Arisaig Comments On Dali Foods

Arisaig Partners recently released their letter for March, which is available for download from their website. Their Asia Consumer Fund is now up 15.4% for the year, driven largely by a broad-based market recovery in India in 2017. The fund has significant exposure to the retail sector in India, which was one of the relatively few short-term beneficiaries of demonetisation. The letter also discusses their investments in China (Foshan Haitian, Dali Foods) and Bangladesh (Olympic Industries).

Dali Foods (Dali) is an interesting name to follow. The company’s full year revenue grew by 5.8% while net profit grew by 7.7%, very respectable results given the fast-moving and increasingly competitive packaged food & beverage sector in China. Revenue for their bread, cakes and pastries segment, which is currently the largest contributor to revenue, was flat versus last year. The company saw stronger growth in other areas of its portfolio, however, including in biscuits, energy drinks and herbal tea. The energy drinks segment (Hi-Tiger) saw full year revenue grow by 43%. Hi-Tiger was launched in 2013 and is currently only available for sale in around 50% of Dali’s outlets, so there is still a significant growth ramp ahead.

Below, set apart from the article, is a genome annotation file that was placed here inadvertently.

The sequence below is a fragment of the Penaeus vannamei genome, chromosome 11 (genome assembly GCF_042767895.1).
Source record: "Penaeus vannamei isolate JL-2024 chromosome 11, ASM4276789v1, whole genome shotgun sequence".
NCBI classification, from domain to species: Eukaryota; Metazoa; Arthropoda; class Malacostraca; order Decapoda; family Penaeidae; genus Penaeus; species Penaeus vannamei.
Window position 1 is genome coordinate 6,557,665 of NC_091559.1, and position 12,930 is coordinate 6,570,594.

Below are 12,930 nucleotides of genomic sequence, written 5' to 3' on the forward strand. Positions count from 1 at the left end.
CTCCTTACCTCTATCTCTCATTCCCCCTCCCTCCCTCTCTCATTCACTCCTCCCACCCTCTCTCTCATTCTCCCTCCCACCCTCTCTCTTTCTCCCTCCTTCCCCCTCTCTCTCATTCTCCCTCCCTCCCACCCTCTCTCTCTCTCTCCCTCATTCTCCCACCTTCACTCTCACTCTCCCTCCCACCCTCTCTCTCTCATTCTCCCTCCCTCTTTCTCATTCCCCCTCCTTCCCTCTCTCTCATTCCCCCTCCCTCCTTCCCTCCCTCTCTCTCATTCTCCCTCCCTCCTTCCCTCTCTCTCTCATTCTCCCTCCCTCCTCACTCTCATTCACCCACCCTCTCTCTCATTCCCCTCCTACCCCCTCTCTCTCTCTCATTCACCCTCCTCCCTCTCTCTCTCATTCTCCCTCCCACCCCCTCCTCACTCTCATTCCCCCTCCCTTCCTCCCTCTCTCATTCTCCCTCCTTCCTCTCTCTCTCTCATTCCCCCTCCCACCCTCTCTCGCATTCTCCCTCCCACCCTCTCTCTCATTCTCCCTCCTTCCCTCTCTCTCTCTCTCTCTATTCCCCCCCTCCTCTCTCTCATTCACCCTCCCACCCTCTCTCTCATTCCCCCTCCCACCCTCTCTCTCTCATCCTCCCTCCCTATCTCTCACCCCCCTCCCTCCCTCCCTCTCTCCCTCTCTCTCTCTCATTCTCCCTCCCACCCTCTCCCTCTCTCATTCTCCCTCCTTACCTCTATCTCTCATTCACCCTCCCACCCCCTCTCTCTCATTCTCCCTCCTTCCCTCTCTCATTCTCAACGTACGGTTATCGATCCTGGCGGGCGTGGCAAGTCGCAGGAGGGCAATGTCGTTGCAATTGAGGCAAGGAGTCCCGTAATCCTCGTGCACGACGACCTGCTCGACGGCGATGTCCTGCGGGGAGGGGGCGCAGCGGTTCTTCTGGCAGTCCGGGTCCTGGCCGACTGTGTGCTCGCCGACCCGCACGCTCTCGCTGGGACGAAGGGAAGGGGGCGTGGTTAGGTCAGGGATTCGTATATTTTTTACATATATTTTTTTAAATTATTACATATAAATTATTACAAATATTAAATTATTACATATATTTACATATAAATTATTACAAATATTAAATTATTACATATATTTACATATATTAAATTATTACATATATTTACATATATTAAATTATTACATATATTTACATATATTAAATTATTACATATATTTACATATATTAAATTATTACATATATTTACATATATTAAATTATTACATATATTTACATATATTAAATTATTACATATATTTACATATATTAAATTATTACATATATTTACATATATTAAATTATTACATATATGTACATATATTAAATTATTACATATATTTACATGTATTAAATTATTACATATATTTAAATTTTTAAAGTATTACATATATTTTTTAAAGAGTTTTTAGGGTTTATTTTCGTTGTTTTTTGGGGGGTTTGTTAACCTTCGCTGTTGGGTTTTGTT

The company’s strategy is increasingly focused on premium, branded product categories aimed at health conscious consumers in China. One example is soy milk. Most existing products in the market are bulk soy milk, which are typically unbranded and difficult to preserve. In 2017, Dali is formally launching its own range of branded soy milk products under the “Doubendou” label, with a branding emphasis on health and nutrition. It will probably come up at some point against Vitasoy (which seems to be moving in the same direction) so it will be very interesting to see how that plays out.

Dali currently at trades at ~16x earnings, which is at a discount to listed regional peers in the branded food & beverage sector. Arisaig says this is because the “market is still in assessment mode” on the company, which only went public at the end of 2015 (Arisaig was one of their cornerstone investors). They believe that a re-rating is dependent on whether Dali can maintain its track record of successful product innovation and launches, particularly in premium categories (such as soy milk).